just tilts her head and looks slightly puzzled, but doesn't mention it. 
Perhaps Deborah is uneasy around new people, but I'm sure we'll find out 
what's wrong later. I don't think Sari is going to let it phase her. "I need 
to talk to you guys when I'm done with the reading," Sari continues, when 
Deborah doesn't respond to her gesture. "Something's wrong, and it's making 
me very nervous." 

"We'll definitely talk," I tell her. If something is making her that uneasy, 
I want to know what it is. I suspect it may have something to do with our 
current project. But I'm a bit concerned about discussing it in front of 
Deborah, unless Langly's told her about our... hobbies. 

The second half of the reading is more of the same from Sari, still getting 
more suggestive, and Langly's into it, but Deborah seems to be getting more 
uncomfortable. I'm not sure what's wrong, but something is. It isn't that 
long before Sari joins us again, pressing her way through a crowd of 
admiring males -- and not a few women -- and she's not interested in 
discussing poetry. 

"Guys, I'm getting scared. I've tried to contact Nicole at her email drop. 
She usually answers right away, normally within a few hours, or early the 
next morning. But I contacted her on the first, while you were showing me 
how to get around that trap on the net, John, and I haven't heard anything 
from her at all. This isn't like her. That was two days ago." Sari isn't 
frantic, but she is agitated. You would never have guessed it when she was 
reading, as her voice had been clear and steady as a stream. Right now, 
though, it's tight and stressed. "How long ago did Black Widow know it was 
her, do you think?" 

"By the 28th, the day WickedWeb got hacked," Frohike says. 

"Six days?" Sari asks. "They've known for six days? Oh, shit." She takes off 
her glasses and buries her face in her hands. 

Oh, shit is right. Six days is a long time when you're dealing with a 
situation like this. Anything could have happened to her friend by now. Why 
we didn't consider this before is beyond me. I think we were too preoccupied 
with other issues to analyze the situation clearly. We didn't even know the 
whistle blower knew Sari until two days ago, but right now, I don't feel 
like that's a reasonable excuse. "Sari, we don't know that anyone has hurt 
her," I try to reassure her. Even I don't really believe me. 

"Don't patronize me, John. You know what these people are capable of. They 
don't care about human life, except their own." She's angry and bitter now, 
putting her glasses back on.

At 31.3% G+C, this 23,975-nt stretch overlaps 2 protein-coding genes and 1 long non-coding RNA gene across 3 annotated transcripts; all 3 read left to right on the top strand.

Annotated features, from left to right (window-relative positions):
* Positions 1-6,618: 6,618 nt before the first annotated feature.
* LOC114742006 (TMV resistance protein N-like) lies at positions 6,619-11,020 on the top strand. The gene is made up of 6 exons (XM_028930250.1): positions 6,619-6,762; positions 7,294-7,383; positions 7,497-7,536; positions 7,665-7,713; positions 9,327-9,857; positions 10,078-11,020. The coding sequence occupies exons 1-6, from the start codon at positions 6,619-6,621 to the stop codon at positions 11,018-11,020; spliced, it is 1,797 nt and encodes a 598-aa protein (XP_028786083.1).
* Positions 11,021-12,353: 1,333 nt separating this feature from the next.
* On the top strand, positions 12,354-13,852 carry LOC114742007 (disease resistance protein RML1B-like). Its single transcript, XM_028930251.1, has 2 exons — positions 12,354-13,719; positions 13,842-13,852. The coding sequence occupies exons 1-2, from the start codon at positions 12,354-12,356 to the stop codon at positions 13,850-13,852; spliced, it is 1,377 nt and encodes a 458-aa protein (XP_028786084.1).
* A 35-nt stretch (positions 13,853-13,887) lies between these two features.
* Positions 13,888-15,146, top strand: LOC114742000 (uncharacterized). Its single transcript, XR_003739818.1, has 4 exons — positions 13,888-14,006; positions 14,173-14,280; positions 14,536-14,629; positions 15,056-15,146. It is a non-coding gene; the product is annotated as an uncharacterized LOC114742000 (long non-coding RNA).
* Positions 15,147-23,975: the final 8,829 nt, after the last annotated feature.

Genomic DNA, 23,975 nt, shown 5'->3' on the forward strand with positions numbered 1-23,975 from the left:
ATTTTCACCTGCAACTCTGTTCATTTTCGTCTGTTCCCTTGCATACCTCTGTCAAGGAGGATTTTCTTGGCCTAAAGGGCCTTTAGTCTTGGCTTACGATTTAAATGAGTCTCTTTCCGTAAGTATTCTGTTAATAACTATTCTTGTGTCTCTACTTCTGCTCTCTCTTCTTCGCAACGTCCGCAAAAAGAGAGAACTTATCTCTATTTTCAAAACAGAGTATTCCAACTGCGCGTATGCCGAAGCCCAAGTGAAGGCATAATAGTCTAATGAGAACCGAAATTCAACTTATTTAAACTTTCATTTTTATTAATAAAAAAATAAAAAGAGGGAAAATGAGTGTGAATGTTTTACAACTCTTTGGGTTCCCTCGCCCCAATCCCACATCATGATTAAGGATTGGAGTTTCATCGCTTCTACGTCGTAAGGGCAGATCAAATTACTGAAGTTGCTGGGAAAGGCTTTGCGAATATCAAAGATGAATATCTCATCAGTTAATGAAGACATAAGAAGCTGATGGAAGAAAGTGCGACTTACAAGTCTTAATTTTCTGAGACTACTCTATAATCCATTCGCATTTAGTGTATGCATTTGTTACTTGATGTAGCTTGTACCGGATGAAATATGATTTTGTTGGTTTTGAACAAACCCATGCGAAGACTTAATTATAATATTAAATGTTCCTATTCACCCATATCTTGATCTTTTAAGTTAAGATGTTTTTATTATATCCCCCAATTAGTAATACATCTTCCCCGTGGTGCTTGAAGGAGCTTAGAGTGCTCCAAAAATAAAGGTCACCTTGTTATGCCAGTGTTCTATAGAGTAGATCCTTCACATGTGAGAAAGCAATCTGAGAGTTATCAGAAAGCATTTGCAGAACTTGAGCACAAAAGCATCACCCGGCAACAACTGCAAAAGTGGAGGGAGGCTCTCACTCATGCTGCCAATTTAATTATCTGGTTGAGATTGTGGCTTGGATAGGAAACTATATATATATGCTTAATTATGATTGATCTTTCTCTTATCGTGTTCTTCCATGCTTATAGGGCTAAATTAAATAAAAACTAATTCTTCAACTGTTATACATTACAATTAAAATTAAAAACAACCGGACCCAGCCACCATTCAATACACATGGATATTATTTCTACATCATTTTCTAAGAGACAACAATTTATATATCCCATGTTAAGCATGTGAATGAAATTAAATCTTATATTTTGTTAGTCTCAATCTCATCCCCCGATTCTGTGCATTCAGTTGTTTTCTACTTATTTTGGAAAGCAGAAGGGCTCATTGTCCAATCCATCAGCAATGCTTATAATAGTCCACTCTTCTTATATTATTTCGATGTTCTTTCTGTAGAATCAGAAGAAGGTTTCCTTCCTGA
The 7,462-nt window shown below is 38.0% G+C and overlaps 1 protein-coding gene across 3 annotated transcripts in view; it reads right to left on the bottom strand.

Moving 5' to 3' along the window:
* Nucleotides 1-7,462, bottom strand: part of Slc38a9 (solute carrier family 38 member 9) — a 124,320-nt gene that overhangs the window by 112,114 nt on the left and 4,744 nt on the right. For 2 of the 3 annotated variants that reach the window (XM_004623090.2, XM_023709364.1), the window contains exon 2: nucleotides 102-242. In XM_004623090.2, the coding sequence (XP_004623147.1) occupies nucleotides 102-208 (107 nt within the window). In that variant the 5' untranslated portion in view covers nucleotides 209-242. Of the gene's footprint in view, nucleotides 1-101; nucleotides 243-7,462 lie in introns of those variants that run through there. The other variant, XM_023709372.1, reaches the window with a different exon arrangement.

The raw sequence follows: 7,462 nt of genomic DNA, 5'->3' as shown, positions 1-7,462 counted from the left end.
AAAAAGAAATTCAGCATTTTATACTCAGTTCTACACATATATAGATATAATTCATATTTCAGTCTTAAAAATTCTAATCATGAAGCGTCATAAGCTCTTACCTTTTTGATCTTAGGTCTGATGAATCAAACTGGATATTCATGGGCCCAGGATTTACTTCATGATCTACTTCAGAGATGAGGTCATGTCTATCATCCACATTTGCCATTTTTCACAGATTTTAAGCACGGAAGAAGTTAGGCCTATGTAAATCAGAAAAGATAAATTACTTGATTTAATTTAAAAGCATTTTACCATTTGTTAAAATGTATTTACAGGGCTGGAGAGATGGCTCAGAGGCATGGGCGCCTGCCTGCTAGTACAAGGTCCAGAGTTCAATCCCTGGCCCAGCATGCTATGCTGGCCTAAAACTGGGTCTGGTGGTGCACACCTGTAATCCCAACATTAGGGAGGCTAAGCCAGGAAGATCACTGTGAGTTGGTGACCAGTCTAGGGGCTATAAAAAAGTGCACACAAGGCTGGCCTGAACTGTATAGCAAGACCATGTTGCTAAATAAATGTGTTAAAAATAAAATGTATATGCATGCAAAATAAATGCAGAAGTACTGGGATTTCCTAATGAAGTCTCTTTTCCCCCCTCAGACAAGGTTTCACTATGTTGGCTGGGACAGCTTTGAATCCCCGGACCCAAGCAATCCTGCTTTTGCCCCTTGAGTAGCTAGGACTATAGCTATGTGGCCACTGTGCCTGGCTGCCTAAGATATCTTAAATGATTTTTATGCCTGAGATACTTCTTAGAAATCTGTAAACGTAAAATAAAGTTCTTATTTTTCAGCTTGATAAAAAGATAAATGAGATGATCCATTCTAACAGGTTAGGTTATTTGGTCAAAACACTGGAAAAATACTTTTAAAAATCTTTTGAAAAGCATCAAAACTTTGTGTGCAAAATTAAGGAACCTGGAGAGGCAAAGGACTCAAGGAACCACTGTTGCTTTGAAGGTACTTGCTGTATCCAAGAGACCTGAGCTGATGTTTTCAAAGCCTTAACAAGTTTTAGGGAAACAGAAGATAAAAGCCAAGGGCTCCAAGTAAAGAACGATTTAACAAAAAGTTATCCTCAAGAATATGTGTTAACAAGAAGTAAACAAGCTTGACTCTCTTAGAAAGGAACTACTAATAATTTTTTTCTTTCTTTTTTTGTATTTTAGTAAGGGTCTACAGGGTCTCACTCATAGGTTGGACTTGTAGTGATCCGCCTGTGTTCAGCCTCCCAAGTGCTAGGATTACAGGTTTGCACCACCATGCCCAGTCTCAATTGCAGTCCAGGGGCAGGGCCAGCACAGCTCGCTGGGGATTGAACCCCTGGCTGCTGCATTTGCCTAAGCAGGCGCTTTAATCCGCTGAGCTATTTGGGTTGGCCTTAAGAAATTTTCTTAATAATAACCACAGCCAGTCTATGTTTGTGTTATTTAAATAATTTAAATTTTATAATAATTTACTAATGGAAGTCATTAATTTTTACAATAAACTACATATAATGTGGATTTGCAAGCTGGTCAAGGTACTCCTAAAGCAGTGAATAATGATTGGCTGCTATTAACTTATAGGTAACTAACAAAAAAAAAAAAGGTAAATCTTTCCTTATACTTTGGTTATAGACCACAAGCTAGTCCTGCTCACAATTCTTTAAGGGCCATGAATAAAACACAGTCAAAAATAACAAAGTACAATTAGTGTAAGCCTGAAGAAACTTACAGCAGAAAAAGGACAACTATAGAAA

"Who are 'these people,'" Deborah asks Langly quietly. 

"Pinck," Langly replies. "This is what I was telling you about." So he has 
told her. 

"You... you're serious, aren't you? About your work being dangerous." She 
looks like she still doesn't quite believe what she's hearing. Maybe she 
doesn't. It's not like most people believe us. 

Sari takes my hand. "John, we have to find out what happened to Nicole. What 
if she's hurt? What if she's... what if she's dead?" Her voice has become 
quiet, not wanting others nearby to overhear. 

"We can find out, my dear, and we will," Frohike assures her, putting a hand 
on her shoulder and squeezing. 

Langly crouches next to Sari and puts an arm around her shoulders. "You tell 
us all you can about your friend Nicole, and we'll find her. I promise." 
He's entirely serious now, focused. I hope that's a promise we can keep. 
Deborah is watching all of us carefully, silent in her seat. 

"Mulder says the FBI has been trying to nail Black Widow for years now," I 
tell Sari. "Since we know he hit your friend's site, this means he'll 
consider it a part of the Bureau investigation. We may have more help 
available than you think." 

Frohike rises to his feet. "I'm gonna go call him and the enigmatic Agent 
Scully. Maybe we can have them get somebody on it today." He heads for the 
pay phone. I know he has a voice scrambler in his pocket, and he'll use it. 
He was a phone phreaker from way back, and I doubt his call will be 

I look into Sari's dark eyes. "That's definitely a possibility." Her 
uneasiness is becoming more acute, and I'm not sure what I can do to ease 
it. "But it will mean that they'll want to talk to you about Nicole. Are you 
going to be up for that? I know you've been through a lot recently." 

"Less than you have," she says to me. I shake my head. 

"Let's not get into an 'I'm not worthy' contest," I tell her. "I'd win." 
This brings a tiny smile to her lips, but not her eyes. I wish there was 
something I could do right here, right now, to make her less nervous. "Do